of the en­gine gets louder.

When the train stops, men in uni­forms open the doors. Peo­ple rush to get in­side. I al­most drop ev­ery­thing be­cause Franz pulls so hard on my coat. I fol­low Momma. We only get one bench for all of us. Franz and I stand close to the black win­dow so Momma can sit with Pe­tra on her knees.

I see Un­cle Paul stand­ing a few rows away. I smile and wave at him. He winks back. When the train starts, I al­most tip over, but Momma grabs me.

The train rocks as it clu-clunks down the track. The air starts to smell like Papa does af­ter he works in the field all day and falls asleep be­fore he has a bath. Lots of lit­tle kids cry, but not Pe­tra. She plays with Franz’s fin­gers and laughs when he hides his thumbs.

It takes a long time but we fi­nally get to another sta­tion. The men in uni­forms tell us to take all our be­long­ings off the train. This time we pile our things at the edge of the plat­form so we are ready when it’s time to get on again. Dark smoke puffs out the stack. The train chaufs as it moves ahead to the gi­ant wa­ter tower. The last three cars sit on the tracks in front of us.

A big fat man in a uni­form marches along the plat­form and makes peo­ple move away from the edge. Franz copies his walk. Momma smacks Franz on the head. He starts to cry. I try not to smile be­cause I do not want Momma to hit me.

All of a sud­den we hear planes. Ev­ery­one looks up.

The Fat Man yells and pushes peo­ple to­wards the last cars. There is a lot of shout­ing. Some peo­ple run away from him.

Momma picks up Pe­tra, then reaches over Franz and my shoul­ders to pull us close to her. The Fat Man points un­der the train and shoves peo­ple to the ground. Many peo­ple hurry back to the sta­tion house.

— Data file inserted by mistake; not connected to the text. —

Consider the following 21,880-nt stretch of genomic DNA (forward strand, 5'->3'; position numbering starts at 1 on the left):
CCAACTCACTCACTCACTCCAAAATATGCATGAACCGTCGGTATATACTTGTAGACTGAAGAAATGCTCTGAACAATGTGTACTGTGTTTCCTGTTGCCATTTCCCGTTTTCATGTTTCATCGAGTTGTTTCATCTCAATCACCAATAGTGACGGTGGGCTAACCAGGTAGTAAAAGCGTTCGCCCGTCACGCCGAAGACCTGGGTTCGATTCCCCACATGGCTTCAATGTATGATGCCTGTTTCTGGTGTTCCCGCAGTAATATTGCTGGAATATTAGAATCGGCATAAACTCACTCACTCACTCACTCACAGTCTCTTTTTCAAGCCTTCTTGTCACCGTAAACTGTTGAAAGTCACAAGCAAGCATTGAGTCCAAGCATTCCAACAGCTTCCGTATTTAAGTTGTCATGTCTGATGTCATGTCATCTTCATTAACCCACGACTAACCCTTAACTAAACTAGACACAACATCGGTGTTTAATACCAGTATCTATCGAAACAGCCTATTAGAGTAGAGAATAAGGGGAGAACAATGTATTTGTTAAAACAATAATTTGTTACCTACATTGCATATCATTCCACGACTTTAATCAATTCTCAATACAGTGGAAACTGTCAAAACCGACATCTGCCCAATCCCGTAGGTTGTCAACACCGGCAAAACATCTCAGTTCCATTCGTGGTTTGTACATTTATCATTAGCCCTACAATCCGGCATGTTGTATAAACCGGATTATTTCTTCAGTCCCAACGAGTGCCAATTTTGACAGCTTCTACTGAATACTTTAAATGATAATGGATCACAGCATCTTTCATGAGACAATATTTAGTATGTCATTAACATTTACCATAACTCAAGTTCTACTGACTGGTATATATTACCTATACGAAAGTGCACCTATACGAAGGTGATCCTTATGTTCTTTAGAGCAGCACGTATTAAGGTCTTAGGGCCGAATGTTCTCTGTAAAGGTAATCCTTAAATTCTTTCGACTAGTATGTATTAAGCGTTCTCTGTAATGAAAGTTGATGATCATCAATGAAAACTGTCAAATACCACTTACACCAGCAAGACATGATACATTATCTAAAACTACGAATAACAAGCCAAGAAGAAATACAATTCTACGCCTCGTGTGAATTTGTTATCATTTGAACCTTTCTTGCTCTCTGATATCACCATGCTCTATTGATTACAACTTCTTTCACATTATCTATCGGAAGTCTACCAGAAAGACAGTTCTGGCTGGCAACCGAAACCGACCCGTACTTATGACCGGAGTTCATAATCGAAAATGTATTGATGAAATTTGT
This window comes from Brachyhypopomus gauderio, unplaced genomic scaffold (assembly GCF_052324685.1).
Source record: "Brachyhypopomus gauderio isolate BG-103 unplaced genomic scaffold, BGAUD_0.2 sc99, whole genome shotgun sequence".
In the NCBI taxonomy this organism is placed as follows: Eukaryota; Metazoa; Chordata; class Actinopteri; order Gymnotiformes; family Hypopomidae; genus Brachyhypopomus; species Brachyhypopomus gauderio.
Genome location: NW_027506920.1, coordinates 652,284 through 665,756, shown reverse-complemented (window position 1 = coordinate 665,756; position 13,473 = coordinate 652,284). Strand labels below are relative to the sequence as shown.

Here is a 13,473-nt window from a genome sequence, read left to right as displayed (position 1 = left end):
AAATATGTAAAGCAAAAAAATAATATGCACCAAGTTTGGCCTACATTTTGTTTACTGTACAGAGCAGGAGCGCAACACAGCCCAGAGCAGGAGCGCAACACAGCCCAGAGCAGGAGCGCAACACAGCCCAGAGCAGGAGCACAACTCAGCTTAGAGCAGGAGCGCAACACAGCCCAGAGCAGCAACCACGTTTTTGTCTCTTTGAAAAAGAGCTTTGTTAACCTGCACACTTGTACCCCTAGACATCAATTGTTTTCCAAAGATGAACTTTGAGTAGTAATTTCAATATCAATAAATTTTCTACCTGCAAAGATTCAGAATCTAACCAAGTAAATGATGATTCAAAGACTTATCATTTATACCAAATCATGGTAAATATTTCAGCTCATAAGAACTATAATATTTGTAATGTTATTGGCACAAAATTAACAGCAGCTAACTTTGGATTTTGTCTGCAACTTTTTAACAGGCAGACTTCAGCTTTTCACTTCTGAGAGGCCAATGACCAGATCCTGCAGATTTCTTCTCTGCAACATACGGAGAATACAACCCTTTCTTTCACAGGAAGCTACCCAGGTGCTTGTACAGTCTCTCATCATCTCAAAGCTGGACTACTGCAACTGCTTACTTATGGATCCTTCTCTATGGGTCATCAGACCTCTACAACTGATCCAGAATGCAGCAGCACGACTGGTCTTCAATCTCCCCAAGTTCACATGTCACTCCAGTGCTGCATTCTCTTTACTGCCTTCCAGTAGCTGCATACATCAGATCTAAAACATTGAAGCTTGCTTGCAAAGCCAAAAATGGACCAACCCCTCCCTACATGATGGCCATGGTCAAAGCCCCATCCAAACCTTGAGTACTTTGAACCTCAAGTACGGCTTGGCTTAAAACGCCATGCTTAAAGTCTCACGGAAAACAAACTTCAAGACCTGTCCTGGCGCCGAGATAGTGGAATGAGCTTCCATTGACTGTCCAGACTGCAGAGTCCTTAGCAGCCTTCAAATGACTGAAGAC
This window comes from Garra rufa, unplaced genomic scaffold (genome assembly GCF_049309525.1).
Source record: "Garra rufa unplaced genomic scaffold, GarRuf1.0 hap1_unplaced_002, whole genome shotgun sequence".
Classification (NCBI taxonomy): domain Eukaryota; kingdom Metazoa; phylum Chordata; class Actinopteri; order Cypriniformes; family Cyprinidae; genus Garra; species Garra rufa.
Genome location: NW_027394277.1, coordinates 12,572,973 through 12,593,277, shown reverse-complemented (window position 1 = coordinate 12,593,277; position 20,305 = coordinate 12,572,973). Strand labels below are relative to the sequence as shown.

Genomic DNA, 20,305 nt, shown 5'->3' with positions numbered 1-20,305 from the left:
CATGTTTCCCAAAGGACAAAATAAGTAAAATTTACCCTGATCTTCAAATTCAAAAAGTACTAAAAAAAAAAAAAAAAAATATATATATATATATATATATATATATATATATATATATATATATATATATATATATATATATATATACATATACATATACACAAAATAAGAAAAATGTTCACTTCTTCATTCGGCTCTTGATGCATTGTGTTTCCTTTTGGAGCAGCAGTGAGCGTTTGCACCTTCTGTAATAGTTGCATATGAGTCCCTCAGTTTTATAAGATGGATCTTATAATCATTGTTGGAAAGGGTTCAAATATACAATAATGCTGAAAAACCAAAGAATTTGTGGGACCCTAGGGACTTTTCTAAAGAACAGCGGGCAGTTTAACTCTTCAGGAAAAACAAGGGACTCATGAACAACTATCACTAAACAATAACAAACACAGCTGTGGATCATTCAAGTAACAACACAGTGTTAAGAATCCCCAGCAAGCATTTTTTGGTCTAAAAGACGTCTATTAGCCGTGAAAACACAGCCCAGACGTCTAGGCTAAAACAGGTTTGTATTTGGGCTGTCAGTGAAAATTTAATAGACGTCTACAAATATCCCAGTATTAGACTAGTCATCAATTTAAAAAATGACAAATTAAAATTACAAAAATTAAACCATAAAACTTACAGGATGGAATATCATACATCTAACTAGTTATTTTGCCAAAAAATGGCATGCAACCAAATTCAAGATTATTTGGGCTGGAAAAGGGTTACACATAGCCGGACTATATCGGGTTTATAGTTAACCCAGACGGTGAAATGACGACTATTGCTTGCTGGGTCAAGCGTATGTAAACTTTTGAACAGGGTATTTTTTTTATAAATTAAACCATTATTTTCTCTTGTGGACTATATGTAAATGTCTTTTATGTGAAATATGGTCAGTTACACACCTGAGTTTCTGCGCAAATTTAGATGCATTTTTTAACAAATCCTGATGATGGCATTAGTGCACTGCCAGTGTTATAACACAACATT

“Get un­der­neath!” He shouts. He yanks Momma’s arm and pulls her and Pe­tra to­wards the big black wheels. Then he pushes her head down and makes her crawl on the rocks to get un­der the train.

“Momma!” I shout.

The Fat Man comes back, grabs me and pulls me across to Momma. I cling onto Franz’s hand so he fol­lows. Sharp stones poke into my fin­gers and knees as I crouch down to get next to her. I bonk my head when I turn to look for Franz. He is right be­side me. He is cry­ing hard. I put my arm over him, grab his coat and shake him so he knows I’m here.

I’m afraid the wheels will cut my legs off when the train moves so I tuck them up close to me so they don’t stick out.

“It’s okay,” I tell Franz and pull him into me. His shoul­ders lift up and down but he quits mak­ing so much noise.

There are a lot of peo­ple un­der the train. So much shout­ing and cry­ing. Even Pe­tra is cry­ing now. Momma’s eyes are shut. I see her tears. I close my eyes.


Fast, hot air rushes into me. Metal bangs. I open my eyes. Smoke and fire shoots out the top of the sta­tion house. There is so much scream­ing.

I grab Momma’s shoul­der. She lifts her head. Her face is black. Her eyes are white and big and round.

“Momma!” I can’t hear my scream.

Momma’s mouth opens but I can’t un­der­stand her. I turn to Franz. Tears make black streaks down his face.

The rocks poke me so I roll onto my other shoul­der. That’s when I see part of the fancy blue coat hang­ing off the bro­ken plat­form. An arm sticks out of the torn sleeve. Blood runs down the fin­gers.

I scream and scream.

Some­one grabs me. It’s Momma. I cling to her and Pe­tra and Franz and bury my face in Franz’s jacket. And I cry and cry.

Chicago Tri­bune, Feb. 22, 1945—“Rus­sian troops clamped a siege arc to­day around Guben, key fortress town 51 miles south­east of Berlin, as Premier Stalin an­nounced in an or­der of the day that the Red Army had killed or cap­tured 1,500,000 Ger­mans in the great win­ter of­fen­sive.”